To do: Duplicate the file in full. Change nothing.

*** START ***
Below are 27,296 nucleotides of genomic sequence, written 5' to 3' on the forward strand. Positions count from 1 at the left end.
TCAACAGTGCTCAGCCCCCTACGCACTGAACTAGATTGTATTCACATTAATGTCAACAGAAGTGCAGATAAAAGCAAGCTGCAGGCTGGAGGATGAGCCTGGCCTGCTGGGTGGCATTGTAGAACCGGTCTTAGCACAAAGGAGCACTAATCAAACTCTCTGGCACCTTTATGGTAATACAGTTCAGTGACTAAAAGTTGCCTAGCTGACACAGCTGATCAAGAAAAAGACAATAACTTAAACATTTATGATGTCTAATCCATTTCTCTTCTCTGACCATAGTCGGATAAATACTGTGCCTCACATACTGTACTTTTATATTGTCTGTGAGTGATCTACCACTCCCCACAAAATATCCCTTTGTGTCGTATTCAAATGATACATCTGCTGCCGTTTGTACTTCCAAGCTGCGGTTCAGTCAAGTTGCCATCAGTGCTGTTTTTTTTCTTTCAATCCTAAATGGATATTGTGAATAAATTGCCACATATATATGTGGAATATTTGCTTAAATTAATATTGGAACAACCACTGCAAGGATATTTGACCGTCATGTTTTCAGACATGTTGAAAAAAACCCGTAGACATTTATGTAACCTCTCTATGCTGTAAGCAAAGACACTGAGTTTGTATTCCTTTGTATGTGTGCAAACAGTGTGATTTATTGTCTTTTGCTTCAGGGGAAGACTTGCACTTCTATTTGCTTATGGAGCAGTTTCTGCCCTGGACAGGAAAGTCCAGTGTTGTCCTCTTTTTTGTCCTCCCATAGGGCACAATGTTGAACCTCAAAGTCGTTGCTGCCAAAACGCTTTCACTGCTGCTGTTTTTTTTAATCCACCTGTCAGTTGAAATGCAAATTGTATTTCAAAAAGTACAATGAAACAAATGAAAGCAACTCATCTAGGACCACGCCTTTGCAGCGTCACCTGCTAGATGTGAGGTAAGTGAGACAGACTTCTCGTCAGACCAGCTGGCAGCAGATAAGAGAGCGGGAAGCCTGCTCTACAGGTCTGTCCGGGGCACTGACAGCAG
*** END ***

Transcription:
Below are 27,296 nucleotides of genomic sequence, written 5' to 3' on the forward strand. Positions count from 1 at the left end.
TCAACAGTGCTCAGCCCCCTACGCACTGAACTAGATTGTATTCACATTAATGTCAACAGAAGTGCAGATAAAAGCAAGCTGCAGGCTGGAGGATGAGCCTGGCCTGCTGGGTGGCATTGTAGAACCGGTCTTAGCACAAAGGAGCACTAATCAAACTCTCTGGCACCTTTATGGTAATACAGTTCAGTGACTAAAAGTTGCCTAGCTGACACAGCTGATCAAGAAAAAGACAATAACTTAAACATTTATGATGTCTAATCCATTTCTCTTCTCTGACCATAGTCGGATAAATACTGTGCCTCACATACTGTACTTTTATATTGTCTGTGAGTGATCTACCACTCCCCACAAAATATCCCTTTGTGTCGTATTCAAATGATACATCTGCTGCCGTTTGTACTTCCAAGCTGCGGTTCAGTCAAGTTGCCATCAGTGCTGTTTTTTTTCTTTCAATCCTAAATGGATATTGTGAATAAATTGCCACATATATATGTGGAATATTTGCTTAAATTAATATTGGAACAACCACTGCAAGGATATTTGACCGTCATGTTTTCAGACATGTTGAAAAAAACCCGTAGACATTTATGTAACCTCTCTATGCTGTAAGCAAAGACACTGAGTTTGTATTCCTTTGTATGTGTGCAAACAGTGTGATTTATTGTCTTTTGCTTCAGGGGAAGACTTGCACTTCTATTTGCTTATGGAGCAGTTTCTGCCCTGGACAGGAAAGTCCAGTGTTGTCCTCTTTTTTGTCCTCCCATAGGGCACAATGTTGAACCTCAAAGTCGTTGCTGCCAAAACGCTTTCACTGCTGCTGTTTTTTTTAATCCACCTGTCAGTTGAAATGCAAATTGTATTTCAAAAAGTACAATGAAACAAATGAAAGCAACTCATCTAGGACCACGCCTTTGCAGCGTCACCTGCTAGATGTGAGGTAAGTGAGACAGACTTCTCGTCAGACCAGCTGGCAGCAGATAAGAGAGCGGGAAGCCTGCTCTACAGGTCTGTCCGGGGCACTGACAGCAG